Government gives green light at English fracking site

Environmentalists are against the move.  (Photo by Nigel Roddis/Getty Images)

Environmentalists are against the move. (Photo by Nigel Roddis/Getty Images)

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The Government has given the go-ahead for fracking at a site in Lancashire, overturning the county council’s decision on the scheme.

The controversial process can now go ahead at Preston New Road, Fylde, after Communities Secretary Sajid Javid gave the green light for shale company Cuadrilla to drill up to four wells.

But there is a reprieve for a second site in Lancashire, Roseacre Wood, which has not yet been given the green light amid concerns over impacts on the local area.
Following a public inquiry into the two schemes, the planning inspector recommended the Preston New Road scheme, originally supported by Lancashire County Council officials but turned down by the planning committee.

The inspector recommended that Cuadrilla’s appeal to be allowed to frack at Roseacre Wood be dismissed.

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But Mr Javid said he was giving Cuadrilla and other people further opportunity to address concerns about the site, and was “minded” to allow the appeal and grant planning permission if issues surrounding highway safety could be dealt with.

Environmentalists and local campaign groups reacted angrily to the decision, which they said went against the wishes of residents.

Pat Davies, chairwoman of Preston New Road Action Group, said: “This is a sad day as it is clear to all that this Government neither listens nor can it be trusted to do the right thing for local communities.

“It is deplorable that an industry that has been rejected on every level has inflicted itself on Preston New Road.

“Westby Parish Council, Fylde Borough Council and Lancashire County Council planning committee all said no to this application. These reasons were based on facts and knowledge, they rejected the site as unsuitable.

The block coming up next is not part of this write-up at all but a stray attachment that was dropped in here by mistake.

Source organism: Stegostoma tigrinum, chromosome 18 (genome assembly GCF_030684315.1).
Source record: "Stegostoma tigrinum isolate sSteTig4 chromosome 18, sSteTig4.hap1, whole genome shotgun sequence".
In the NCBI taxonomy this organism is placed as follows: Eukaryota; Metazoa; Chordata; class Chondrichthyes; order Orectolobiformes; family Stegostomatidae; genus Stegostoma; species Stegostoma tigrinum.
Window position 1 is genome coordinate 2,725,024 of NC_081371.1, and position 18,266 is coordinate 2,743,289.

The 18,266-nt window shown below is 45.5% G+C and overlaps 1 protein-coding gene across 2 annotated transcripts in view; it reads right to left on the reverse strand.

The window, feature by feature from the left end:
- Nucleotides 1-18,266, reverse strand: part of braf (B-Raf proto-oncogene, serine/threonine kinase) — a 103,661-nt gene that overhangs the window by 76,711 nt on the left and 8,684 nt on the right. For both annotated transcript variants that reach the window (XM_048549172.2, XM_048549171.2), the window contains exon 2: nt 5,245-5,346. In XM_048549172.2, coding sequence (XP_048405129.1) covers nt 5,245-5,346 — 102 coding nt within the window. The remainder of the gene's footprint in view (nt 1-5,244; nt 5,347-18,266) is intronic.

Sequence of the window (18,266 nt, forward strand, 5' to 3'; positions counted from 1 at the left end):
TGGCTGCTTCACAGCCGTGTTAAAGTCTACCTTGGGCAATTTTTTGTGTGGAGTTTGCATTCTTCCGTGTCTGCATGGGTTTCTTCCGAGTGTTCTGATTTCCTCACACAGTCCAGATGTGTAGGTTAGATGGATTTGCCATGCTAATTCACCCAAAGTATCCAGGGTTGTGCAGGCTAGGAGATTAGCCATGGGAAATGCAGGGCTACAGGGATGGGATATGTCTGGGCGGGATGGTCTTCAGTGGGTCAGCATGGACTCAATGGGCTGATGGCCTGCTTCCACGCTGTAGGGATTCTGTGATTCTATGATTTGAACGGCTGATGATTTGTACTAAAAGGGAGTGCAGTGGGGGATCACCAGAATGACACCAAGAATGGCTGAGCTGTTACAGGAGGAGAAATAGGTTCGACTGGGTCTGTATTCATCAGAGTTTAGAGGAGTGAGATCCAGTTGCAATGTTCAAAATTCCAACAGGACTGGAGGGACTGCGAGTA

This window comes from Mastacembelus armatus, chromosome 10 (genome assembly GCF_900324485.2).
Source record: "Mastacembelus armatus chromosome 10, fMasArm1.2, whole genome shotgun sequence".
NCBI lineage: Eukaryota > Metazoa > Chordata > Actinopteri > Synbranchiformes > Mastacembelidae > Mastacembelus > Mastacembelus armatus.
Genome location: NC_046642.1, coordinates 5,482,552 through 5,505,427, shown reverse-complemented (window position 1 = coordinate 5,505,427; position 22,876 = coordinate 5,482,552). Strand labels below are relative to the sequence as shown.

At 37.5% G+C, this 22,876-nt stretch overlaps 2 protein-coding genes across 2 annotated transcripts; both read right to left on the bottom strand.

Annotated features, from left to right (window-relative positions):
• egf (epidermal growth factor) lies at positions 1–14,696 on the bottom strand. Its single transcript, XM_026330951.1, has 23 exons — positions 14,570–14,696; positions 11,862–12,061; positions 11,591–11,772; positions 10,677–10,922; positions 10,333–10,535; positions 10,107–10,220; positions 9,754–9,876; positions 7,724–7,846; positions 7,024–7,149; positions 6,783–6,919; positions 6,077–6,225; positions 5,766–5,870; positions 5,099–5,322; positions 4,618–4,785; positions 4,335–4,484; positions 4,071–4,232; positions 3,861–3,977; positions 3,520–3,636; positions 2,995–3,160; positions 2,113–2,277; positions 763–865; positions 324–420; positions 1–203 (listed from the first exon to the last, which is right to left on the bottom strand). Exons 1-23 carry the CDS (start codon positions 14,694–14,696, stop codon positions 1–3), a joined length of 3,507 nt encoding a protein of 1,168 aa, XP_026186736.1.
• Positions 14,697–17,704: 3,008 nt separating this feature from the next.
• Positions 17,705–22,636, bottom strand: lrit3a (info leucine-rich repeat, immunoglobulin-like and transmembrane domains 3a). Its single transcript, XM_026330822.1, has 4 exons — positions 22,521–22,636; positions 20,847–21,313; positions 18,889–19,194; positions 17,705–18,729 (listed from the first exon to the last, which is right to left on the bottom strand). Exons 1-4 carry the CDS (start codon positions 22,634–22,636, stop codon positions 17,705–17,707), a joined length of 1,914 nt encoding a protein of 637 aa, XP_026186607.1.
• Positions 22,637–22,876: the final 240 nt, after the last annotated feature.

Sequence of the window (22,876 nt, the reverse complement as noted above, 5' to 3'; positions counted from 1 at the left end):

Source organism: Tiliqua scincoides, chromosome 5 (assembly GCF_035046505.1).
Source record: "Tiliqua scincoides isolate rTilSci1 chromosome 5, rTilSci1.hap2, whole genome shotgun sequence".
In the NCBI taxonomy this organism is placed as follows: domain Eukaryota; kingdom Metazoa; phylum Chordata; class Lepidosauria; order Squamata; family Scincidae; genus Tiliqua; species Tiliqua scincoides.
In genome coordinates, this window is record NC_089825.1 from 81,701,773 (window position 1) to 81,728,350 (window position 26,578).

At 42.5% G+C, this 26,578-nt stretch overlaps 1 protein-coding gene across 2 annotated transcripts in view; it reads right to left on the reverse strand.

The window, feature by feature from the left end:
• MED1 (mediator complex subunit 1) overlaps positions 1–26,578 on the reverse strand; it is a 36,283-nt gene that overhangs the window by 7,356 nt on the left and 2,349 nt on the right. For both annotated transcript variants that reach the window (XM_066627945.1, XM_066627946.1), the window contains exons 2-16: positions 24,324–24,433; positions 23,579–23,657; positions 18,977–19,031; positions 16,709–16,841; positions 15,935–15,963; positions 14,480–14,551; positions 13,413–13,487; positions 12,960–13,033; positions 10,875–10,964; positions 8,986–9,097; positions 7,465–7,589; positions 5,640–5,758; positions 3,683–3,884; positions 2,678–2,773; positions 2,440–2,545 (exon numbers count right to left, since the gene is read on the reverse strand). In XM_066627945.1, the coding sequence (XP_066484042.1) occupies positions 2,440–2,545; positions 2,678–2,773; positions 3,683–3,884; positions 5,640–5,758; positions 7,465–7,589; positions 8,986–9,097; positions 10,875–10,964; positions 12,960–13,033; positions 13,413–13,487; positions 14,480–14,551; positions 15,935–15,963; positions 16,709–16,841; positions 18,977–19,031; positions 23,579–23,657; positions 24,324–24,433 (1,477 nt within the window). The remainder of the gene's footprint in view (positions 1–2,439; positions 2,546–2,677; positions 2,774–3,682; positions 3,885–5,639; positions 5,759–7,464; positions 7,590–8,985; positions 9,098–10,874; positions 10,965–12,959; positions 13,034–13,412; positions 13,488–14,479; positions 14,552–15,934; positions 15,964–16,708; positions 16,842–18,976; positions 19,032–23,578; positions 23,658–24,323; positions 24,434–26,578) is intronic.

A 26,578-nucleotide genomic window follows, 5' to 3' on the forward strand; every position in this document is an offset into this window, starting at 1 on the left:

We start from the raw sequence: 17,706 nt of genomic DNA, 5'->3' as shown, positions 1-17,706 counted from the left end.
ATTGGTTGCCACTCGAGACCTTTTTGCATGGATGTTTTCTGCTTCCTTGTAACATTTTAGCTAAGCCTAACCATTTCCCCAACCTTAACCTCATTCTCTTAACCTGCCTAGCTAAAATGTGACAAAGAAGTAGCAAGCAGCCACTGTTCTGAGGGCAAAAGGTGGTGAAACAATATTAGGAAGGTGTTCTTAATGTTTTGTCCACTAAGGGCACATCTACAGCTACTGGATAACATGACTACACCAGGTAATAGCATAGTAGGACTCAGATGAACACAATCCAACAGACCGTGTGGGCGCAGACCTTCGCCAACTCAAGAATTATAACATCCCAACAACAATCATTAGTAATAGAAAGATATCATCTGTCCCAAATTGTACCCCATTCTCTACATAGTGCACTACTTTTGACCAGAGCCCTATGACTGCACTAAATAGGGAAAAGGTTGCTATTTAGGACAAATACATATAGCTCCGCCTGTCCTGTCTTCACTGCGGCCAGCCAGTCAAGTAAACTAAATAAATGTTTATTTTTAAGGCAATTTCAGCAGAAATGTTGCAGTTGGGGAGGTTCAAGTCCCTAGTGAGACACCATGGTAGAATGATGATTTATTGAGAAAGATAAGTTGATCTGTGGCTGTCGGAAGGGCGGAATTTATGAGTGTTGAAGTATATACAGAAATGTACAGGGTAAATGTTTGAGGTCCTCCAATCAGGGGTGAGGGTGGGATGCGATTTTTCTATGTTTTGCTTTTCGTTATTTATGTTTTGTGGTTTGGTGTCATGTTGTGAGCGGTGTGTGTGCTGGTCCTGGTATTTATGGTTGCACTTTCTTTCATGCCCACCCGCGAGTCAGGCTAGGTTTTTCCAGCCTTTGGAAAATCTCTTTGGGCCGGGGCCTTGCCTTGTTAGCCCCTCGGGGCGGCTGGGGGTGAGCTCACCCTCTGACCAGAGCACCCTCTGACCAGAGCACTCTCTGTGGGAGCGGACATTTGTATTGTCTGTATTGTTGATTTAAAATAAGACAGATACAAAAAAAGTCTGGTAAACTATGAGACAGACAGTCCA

“Dismantling the democratic process to facilitate a dirty fossil fuel industry when only months ago the UK committed to climate change targets in Paris is another example of saying one thing and doing another.”

She vowed the group would challenge the decision.

Friends of the Earth North West campaigner Helen Rimmer said: “This is bad news for Lancashire - the community have been fighting fracking for more than five years. This fight continues until this unproven and unpopular industry disappears for good.

“Instead of shoving us down a dangerous path that inevitably leads to climate change, the Government should invest in renewables and energy efficiency, an emerging industry that could create 24,000 jobs in the North West alone.”

Greenpeace campaigner Hannah Martin said: “Theresa May cannot build a 21st century industrial strategy on a polluting and inexperienced fracking sector that won’t deliver for years, if ever.

“If the PM wants to promote an affordable and fair energy system whilst bolstering business growth and job creation, renewable and smart energy technologies are the way to go.”

A spokesman for the Department for Communities and Local Government said: “The Communities Secretary has today allowed three planning appeals related to two proposed shale gas exploration and monitoring sites in Lancashire.

“The decisions follow extensive consideration of all the evidence, including an independent planning inspector’s report and evidence submitted during a two-week public inquiry.”

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